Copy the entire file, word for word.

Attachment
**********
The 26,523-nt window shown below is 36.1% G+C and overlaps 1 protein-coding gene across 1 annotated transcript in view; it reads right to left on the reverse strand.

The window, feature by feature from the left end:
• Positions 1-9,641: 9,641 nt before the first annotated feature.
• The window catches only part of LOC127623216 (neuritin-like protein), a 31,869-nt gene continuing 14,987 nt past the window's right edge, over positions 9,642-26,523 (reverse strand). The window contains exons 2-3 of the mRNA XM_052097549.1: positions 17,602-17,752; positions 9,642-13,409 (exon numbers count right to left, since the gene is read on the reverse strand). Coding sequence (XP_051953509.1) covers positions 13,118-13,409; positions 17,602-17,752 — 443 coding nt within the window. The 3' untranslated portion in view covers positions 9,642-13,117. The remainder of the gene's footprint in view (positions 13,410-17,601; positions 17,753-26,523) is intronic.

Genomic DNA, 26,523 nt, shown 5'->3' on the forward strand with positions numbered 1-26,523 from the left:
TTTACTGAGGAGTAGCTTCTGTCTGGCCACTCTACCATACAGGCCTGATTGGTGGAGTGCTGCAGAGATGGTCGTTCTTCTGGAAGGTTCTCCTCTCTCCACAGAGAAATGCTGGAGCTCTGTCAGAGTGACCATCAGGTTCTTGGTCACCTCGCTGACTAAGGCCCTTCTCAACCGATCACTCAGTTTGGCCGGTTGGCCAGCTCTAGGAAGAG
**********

The 26,523-nt window shown below is 36.1% G+C and overlaps 1 protein-coding gene across 1 annotated transcript in view; it reads right to left on the reverse strand.

The window, feature by feature from the left end:
• Positions 1-9,641: 9,641 nt before the first annotated feature.
• The window catches only part of LOC127623216 (neuritin-like protein), a 31,869-nt gene continuing 14,987 nt past the window's right edge, over positions 9,642-26,523 (reverse strand). The window contains exons 2-3 of the mRNA XM_052097549.1: positions 17,602-17,752; positions 9,642-13,409 (exon numbers count right to left, since the gene is read on the reverse strand). Coding sequence (XP_051953509.1) covers positions 13,118-13,409; positions 17,602-17,752 — 443 coding nt within the window. The 3' untranslated portion in view covers positions 9,642-13,117. The remainder of the gene's footprint in view (positions 13,410-17,601; positions 17,753-26,523) is intronic.

Genomic DNA, 26,523 nt, shown 5'->3' on the forward strand with positions numbered 1-26,523 from the left:
TTTACTGAGGAGTAGCTTCTGTCTGGCCACTCTACCATACAGGCCTGATTGGTGGAGTGCTGCAGAGATGGTCGTTCTTCTGGAAGGTTCTCCTCTCTCCACAGAGAAATGCTGGAGCTCTGTCAGAGTGACCATCAGGTTCTTGGTCACCTCGCTGACTAAGGCCCTTCTCAACCGATCACTCAGTTTGGCCGGTTGGCCAGCTCTAGGAAGAG